You know, people love creating solutions before there’s a problem.  Well, more specifically in this case, the problem of needing a way to deliver Web Services was already solved with a protocol that was created in the early 1990s called HTTP.  SOAP was just a useless wrapper for generic requests/responses, when HTTP was essentially already a superior wrapper protocol for the same.  I then proceeded to talk about how when REST came out I kind of chuckled, because I was thinking “Gee, you mean the standard web protocol HTTP is really more than enough? Who would have thunk?”

Apparently he liked that reply, lol.

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OpenLDAP SSHA Salted Hashes By Hand Tue, 09 Jun 2015 20:07:40 +0000 I needed a way to verify that the OpenLDAP server had the correct hash recorded.  That is, a SSHA Hash Generator that I could run off the command line was in order.  After fiddling through it, I thought it would be worth documenting in a blog post.

We need to find the salt (the last four bytes of the hash), and then concatenate PASSWORD+SALT, take the SHA hash, convert to base64, prepend {SSHA}, and then finally base64 encode that whole string again.

Here is what ldapsearch says is the password hash:

userPassword:: e1NTSEF9OWZ1MHZick15Tmt6MnE3UGh6eW94SDMrNmhWb3llajU=

The first step is to retrieve the (binary) salt which is stored at the end of a double base64 encoded hash.  I wrote a perl SSHA Salt Extractor for that:

$ cat
#!/usr/bin/perl -w

my $hash=$ARGV[0];
# The hash is encoded as base64 twice:
use MIME::Base64;
$hash = decode_base64($hash);
$hash = decode_base64($hash);

# The salt length is four (the last four bytes).
$salt = substr($hash, -4);

# Split the salt into an array.
my @bytes = split(//,$salt);

# Convert each byte from binary to a human readable hexadecimal number.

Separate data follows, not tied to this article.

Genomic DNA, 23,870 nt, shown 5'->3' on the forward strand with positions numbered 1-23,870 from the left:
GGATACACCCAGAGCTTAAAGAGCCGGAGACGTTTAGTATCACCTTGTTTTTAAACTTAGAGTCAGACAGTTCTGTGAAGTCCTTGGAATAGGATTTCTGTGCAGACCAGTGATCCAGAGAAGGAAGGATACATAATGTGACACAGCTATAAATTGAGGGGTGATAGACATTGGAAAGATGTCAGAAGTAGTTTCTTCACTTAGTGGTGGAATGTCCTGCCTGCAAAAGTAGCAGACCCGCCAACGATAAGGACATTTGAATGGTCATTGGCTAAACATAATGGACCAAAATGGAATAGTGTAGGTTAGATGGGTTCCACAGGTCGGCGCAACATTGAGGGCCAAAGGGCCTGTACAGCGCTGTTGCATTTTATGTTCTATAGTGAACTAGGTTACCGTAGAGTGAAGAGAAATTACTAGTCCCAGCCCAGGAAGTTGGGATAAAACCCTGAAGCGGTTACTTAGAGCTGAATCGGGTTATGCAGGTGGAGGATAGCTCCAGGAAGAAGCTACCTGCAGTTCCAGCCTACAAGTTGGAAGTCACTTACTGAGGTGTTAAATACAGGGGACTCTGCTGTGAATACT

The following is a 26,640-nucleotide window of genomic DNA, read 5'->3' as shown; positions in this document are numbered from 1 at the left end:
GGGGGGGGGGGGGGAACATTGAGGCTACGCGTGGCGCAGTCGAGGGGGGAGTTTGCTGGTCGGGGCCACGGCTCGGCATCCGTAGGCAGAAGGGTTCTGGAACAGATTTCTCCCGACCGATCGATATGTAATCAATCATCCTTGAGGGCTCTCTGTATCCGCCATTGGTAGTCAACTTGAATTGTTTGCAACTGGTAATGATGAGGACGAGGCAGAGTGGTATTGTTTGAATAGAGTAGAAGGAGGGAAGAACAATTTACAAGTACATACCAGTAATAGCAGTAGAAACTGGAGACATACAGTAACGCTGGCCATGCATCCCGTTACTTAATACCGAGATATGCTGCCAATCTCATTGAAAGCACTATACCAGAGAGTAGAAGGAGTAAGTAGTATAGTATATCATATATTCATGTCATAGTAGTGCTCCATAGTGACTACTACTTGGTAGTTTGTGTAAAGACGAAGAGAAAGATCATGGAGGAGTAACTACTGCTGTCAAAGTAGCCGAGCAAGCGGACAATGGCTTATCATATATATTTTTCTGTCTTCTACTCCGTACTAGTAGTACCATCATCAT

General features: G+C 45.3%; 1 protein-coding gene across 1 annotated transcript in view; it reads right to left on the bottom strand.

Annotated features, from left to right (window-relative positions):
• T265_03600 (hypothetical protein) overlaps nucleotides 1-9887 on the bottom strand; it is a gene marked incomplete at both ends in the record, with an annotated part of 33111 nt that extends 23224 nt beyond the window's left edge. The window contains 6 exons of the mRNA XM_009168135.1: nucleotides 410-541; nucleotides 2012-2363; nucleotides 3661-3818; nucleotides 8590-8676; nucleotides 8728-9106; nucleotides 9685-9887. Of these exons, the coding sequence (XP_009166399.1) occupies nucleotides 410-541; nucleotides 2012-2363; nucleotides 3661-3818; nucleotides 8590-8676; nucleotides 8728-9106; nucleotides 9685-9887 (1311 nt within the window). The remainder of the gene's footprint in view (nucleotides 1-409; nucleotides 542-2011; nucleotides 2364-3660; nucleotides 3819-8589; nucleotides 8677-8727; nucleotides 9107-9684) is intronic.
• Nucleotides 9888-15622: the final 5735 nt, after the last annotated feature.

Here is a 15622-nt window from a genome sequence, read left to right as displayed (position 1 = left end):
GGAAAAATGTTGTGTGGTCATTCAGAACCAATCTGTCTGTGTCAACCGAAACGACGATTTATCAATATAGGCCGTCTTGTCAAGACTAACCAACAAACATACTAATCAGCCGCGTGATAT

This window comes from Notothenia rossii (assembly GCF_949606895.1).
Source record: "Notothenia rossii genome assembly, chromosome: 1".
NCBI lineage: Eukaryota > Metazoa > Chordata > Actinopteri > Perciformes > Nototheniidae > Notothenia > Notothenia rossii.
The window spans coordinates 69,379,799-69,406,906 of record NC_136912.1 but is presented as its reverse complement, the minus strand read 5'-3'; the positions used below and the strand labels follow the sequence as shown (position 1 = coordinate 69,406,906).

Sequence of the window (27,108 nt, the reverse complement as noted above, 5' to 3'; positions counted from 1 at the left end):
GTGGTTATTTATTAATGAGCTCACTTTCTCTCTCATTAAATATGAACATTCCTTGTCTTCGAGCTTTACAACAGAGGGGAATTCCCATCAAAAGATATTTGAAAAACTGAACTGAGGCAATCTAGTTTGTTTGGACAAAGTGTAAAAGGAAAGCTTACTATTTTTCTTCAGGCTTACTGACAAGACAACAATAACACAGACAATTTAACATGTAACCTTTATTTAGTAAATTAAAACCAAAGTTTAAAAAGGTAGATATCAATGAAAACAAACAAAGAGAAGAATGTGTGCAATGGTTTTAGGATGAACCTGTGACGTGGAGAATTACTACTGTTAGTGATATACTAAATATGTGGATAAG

foreach my $byte (@bytes) {
$byte = uc(unpack "H*", $byte);
print "$byte";
$ ./ e1NTSEF9OWZ1MHZick15Tmt6MnE3UGh6eW94SDMrNmhWb3llajU=

See, that is four ASCII characters represented by human readable hexadecimal. Another way to do this is like this:

echo "e1NTSEF9OWZ1MHZick15Tmt6MnE3UGh6eW94SDMrNmhWb3llajU=" | base64 -d | sed 's/^{SSHA}//' | base64 -d | tail -c4 | od -tx1

Now that we have extracted the salt, we can regenerate the salted hash with what we think the password should be.

$ cat

use Digest::SHA1;
use MIME::Base64;

my $p=$ARGV[0];
my $s=$ARGV[1];

# Convert from hex to binary.
$s_bin=pack 'H*', $s;

# Hash the password with the salt.
$digest = Digest::SHA1->new;

# Encode PASSWORD+SALT as Base64.
$hashedPasswd = '{SSHA}' . encode_base64($digest->digest . "$s_bin" ,'');

# Encode as Base64 again:
print 'userPassword:: ' . encode_base64($hashedPasswd) . "\n";

$ ./ correcthorsebatterystaple 68C9E8F9
userPassword:: e1NTSEF9OWZ1MHZick15Tmt6MnE3UGh6eW94SDMrNmhWb3llajU=

And there you have it.

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Git Recover Deleted or Staged Files Mon, 09 Feb 2015 21:23:36 +0000 I ran into a situation where I accidentally staged a file I didn’t want to stage, and when I ran “git reset –hard” it was wiped out. After a simple google search (git recover staged files), recovering the file was simple.  I’ve put together a loop, which will check each commit, and look for a string “responsive”, which I know is in the file.

git fsck --lost-found | cut -f 3 -d ' ' | \
  while read -r commit; do 
    git show $commit | grep responsive; 
    if [ $? -eq 0 ]; then 
      echo $commit; 

The response was…

rm -rf web/src/main/webapp/responsive/.sass-cache/

I then just showed the commit blob with…

git show 53fcd5f117f8e19243dfcde24c14524dc99b4c1e

cp -r /media/mount/* web/src/main/webapp/
rm -rf web/src/main/webapp/lost+found/
rm -rf web/src/main/webapp/responsive/.sass-cache/
find web/ -name '._*' | while read -r filename; do 
 rm -f "$filename"
rm -rf web/src/main/webapp/META-INF/
git status